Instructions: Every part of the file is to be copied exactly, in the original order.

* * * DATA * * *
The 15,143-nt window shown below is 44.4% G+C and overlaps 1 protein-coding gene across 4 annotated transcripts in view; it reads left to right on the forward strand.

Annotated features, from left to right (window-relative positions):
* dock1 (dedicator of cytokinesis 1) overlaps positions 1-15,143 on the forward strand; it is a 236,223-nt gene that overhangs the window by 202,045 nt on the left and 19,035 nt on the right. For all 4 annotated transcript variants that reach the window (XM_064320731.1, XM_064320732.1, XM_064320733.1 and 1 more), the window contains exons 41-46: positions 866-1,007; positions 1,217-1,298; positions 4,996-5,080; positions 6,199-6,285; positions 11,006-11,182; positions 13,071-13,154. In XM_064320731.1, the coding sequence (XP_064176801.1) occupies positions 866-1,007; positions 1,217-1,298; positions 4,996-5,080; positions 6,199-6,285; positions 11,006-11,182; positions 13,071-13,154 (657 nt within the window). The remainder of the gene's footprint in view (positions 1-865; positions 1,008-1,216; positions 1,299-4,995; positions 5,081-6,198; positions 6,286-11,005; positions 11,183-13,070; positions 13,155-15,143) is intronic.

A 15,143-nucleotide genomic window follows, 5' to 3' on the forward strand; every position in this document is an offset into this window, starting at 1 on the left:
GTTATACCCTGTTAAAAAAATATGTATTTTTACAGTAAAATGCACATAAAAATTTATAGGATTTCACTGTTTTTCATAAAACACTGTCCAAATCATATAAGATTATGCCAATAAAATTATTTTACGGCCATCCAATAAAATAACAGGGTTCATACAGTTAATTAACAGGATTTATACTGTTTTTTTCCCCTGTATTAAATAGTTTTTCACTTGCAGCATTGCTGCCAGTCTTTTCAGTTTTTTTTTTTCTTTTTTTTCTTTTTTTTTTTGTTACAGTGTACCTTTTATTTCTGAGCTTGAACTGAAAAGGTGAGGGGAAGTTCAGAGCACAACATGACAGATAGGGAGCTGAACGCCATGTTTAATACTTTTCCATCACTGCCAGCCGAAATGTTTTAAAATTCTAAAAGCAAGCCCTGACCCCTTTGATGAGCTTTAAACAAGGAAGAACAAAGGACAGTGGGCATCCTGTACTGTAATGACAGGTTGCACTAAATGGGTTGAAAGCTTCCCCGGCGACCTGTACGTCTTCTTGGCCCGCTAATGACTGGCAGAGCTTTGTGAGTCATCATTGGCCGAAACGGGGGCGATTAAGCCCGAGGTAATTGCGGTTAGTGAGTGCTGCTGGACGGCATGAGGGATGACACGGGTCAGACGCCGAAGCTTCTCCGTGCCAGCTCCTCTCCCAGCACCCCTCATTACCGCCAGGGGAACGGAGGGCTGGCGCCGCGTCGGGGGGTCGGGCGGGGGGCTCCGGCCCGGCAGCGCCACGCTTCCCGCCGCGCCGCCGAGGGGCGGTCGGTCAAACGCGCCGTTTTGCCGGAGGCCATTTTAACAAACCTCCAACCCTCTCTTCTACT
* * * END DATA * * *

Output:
The 15,143-nt window shown below is 44.4% G+C and overlaps 1 protein-coding gene across 4 annotated transcripts in view; it reads left to right on the forward strand.

Annotated features, from left to right (window-relative positions):
* dock1 (dedicator of cytokinesis 1) overlaps positions 1-15,143 on the forward strand; it is a 236,223-nt gene that overhangs the window by 202,045 nt on the left and 19,035 nt on the right. For all 4 annotated transcript variants that reach the window (XM_064320731.1, XM_064320732.1, XM_064320733.1 and 1 more), the window contains exons 41-46: positions 866-1,007; positions 1,217-1,298; positions 4,996-5,080; positions 6,199-6,285; positions 11,006-11,182; positions 13,071-13,154. In XM_064320731.1, the coding sequence (XP_064176801.1) occupies positions 866-1,007; positions 1,217-1,298; positions 4,996-5,080; positions 6,199-6,285; positions 11,006-11,182; positions 13,071-13,154 (657 nt within the window). The remainder of the gene's footprint in view (positions 1-865; positions 1,008-1,216; positions 1,299-4,995; positions 5,081-6,198; positions 6,286-11,005; positions 11,183-13,070; positions 13,155-15,143) is intronic.

A 15,143-nucleotide genomic window follows, 5' to 3' on the forward strand; every position in this document is an offset into this window, starting at 1 on the left:
GTTATACCCTGTTAAAAAAATATGTATTTTTACAGTAAAATGCACATAAAAATTTATAGGATTTCACTGTTTTTCATAAAACACTGTCCAAATCATATAAGATTATGCCAATAAAATTATTTTACGGCCATCCAATAAAATAACAGGGTTCATACAGTTAATTAACAGGATTTATACTGTTTTTTTCCCCTGTATTAAATAGTTTTTCACTTGCAGCATTGCTGCCAGTCTTTTCAGTTTTTTTTTTTCTTTTTTTTCTTTTTTTTTTTGTTACAGTGTACCTTTTATTTCTGAGCTTGAACTGAAAAGGTGAGGGGAAGTTCAGAGCACAACATGACAGATAGGGAGCTGAACGCCATGTTTAATACTTTTCCATCACTGCCAGCCGAAATGTTTTAAAATTCTAAAAGCAAGCCCTGACCCCTTTGATGAGCTTTAAACAAGGAAGAACAAAGGACAGTGGGCATCCTGTACTGTAATGACAGGTTGCACTAAATGGGTTGAAAGCTTCCCCGGCGACCTGTACGTCTTCTTGGCCCGCTAATGACTGGCAGAGCTTTGTGAGTCATCATTGGCCGAAACGGGGGCGATTAAGCCCGAGGTAATTGCGGTTAGTGAGTGCTGCTGGACGGCATGAGGGATGACACGGGTCAGACGCCGAAGCTTCTCCGTGCCAGCTCCTCTCCCAGCACCCCTCATTACCGCCAGGGGAACGGAGGGCTGGCGCCGCGTCGGGGGGTCGGGCGGGGGGCTCCGGCCCGGCAGCGCCACGCTTCCCGCCGCGCCGCCGAGGGGCGGTCGGTCAAACGCGCCGTTTTGCCGGAGGCCATTTTAACAAACCTCCAACCCTCTCTTCTACT